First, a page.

Step Four: Narrowing Your Choices
Don’t stop at just one pick, unless that person promises to be beyond perfection or you know them and have already “clicked”: Select several candidates for each position on your team. Once you have found at least three or four likely candidates (or they have contacted you), it is time for you to make more in-depth investigation and inquiries.
- Check the websites of likely candidates. Look for information on rates – and don’t be put off if you see messages like “contact me for a quote”: All this tells you is that this contractor has found projects highly variable; in which case flat rates don’t work.
One tip, however: The more high-level the freelancers and the more complex the services they offer, the more they are likely to insist on you contacting them for individual quotes. Don’t be afraid, however, to check out outsource contractors who offer package deals (e.g. “12 Research Hours per Month = “$277.00”). This usually means the contractor in question is highly organized, well-experienced and is able to create a win-win situation for both you for her own business reputation and pocketbook. You’ll get a modest “deal” on price in exchange for booking a set number of hours monthly.
- Match the contractor level to your business level. This one should be a no-brainer, but people have been known to “go for the best” in the mistaken belief that the hot-whizz-bang contractor is going to run their business for them.
Don’t do this. This will annoy the heck out of the contractor when they realize you don’t yet know many of the basics – and you’ll lose serious money. (That’s assuming, of course, that they even agree to take on your project.) “Should I Use Freelancers from Fiverr.com?” No doubt, if you are in an online business, you have heard others rave about “getting cheap labor” from Fiverr. In fact, there are a handful of marketers right now who are basing whole programs on Fiverr labor, while teaching others to do the same. Yes, it’s marginally less risky than using Craigslist or Kijiji, but there’s a right way and a wrong way to successfully use Fiverr.
The Right Way
- Check the category that looks most promising and the offer that appeals to you most. Look for literate candidates with realistic offers. (E.g. “10 minutes transcription for $5.00”)
- Read all feedback and reviews. Look for the person’s website (they are not supposed to post this on Fiverr but (a) some do (b) there is nothing stopping you from searching!)
- Their overall Level and Rating
- How long they have been on Fiverr
(Do this by clicking on the anchor text in the small profile in the right-hand sidebar: This will open up a page in graph form where you’ll be able to assess their performance at a glance.)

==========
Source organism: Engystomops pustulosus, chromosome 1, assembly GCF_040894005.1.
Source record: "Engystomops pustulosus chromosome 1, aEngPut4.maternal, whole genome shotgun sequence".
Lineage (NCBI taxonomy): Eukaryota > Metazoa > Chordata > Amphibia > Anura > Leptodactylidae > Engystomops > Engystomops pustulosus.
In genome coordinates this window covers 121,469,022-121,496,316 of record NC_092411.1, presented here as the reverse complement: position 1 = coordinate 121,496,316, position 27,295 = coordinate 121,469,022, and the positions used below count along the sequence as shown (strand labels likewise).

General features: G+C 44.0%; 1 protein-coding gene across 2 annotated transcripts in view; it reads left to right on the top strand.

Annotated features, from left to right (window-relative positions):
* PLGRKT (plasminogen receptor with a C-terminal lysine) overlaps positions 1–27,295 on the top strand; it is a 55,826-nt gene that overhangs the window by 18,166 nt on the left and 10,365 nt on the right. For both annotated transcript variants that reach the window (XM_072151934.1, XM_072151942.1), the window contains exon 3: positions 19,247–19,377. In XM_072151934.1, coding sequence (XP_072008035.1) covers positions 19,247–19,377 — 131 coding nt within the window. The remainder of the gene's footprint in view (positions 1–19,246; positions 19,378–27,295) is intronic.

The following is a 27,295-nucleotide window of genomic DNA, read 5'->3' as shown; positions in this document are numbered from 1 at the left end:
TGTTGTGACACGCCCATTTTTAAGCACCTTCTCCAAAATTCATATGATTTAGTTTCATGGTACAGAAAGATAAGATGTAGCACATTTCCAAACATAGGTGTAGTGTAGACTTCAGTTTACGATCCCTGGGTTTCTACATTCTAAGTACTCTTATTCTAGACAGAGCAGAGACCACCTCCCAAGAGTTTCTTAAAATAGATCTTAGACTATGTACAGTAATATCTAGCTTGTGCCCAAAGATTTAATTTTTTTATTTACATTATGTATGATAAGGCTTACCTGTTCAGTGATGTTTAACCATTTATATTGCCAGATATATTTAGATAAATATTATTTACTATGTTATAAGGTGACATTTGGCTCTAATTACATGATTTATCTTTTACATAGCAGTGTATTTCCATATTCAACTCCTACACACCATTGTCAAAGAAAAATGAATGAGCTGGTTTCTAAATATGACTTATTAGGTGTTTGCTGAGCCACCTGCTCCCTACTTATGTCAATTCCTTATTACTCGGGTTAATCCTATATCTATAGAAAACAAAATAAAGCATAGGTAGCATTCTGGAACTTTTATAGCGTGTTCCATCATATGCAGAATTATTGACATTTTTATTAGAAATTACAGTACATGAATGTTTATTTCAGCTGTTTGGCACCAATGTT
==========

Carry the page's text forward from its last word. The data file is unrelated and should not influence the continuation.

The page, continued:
- Commission one small project to see how they perform. If deadlines are met and work is top quality, try a few more projects. If delivery is consistent, ask if they would be available for regular monthly projects. Offer them a fair rate (consider the Fiverr gig a “sample” of what they can do – and indeed, that is what new but competent online contractors use it to provide).
- Interview them as you would any other contractor. And specify whether or not you want a “work for hire” arrangement, where you own copyright exclusively; or they can retain copyright.
- Agree on a trial period. After it is over, raise your rate (if that was part of your agreement) and send them a contract (even if it is a “by the month” contract).
The Wrong Way:
- Find a contractor on Fiverr. Look for the most humongous, unrealistic amount of work offered for $5.00 (e.g. “I will design your entire website and set up your shopping cart for $5.00”)
- Book a large amount of work. Don’t check the reviews. Don’t use common sense to evaluate whether or not they are offering an unrealistic amount of work for $5. Instead, be greedy and expect them to work for ever for $5 per project – and thank you for it.
- Be very, very surprised when they lose heart or drop you like a hot potato, when clients doing it the Right Way come along.
Sounds pretty ridiculous and unethical when you look at using Fiverr “The Wrong Way”, doesn’t it? In other words, if something is too good to be true, you can bet it is. Either the contractor is a complete amateur who has no idea what he or she is getting into or someone is out to scam you – which is okay, because if you are using this approach, you would be totally out to use that contractor and wring every last drop of work out of her like a dish cloth. You will get the most out of Fiverr if you treat it as a “sample”. Results can be hit-and-miss. People can sound great but turn out to be lemons… or they can provide you with a sloppy job, work they don’t own the copyright to or other horror scenarios. That being said, some great starts have been made on Fiverr – for both new contractors and new online business owners alike. Stay tuned for Step Five! Feeling overwhelmed? Click here to visit our homepage where you can sign up for our Step By Step Guide: Grow Your Business by Hiring Your Dream Team.